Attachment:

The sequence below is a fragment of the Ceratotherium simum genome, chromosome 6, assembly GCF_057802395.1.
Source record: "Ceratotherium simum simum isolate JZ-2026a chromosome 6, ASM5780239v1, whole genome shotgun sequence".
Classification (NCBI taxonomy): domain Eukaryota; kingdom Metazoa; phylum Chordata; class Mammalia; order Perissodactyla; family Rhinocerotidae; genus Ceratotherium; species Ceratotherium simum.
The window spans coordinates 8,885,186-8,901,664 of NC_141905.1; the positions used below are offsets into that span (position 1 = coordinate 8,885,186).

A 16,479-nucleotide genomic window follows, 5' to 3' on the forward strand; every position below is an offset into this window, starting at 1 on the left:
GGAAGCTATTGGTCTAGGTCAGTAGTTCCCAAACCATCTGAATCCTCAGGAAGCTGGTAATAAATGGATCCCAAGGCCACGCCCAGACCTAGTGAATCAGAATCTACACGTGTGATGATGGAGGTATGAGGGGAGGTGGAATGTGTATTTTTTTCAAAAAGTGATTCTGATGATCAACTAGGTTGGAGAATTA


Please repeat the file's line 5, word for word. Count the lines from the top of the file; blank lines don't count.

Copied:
A 16,479-nucleotide genomic window follows, 5' to 3' on the forward strand; every position below is an offset into this window, starting at 1 on the left: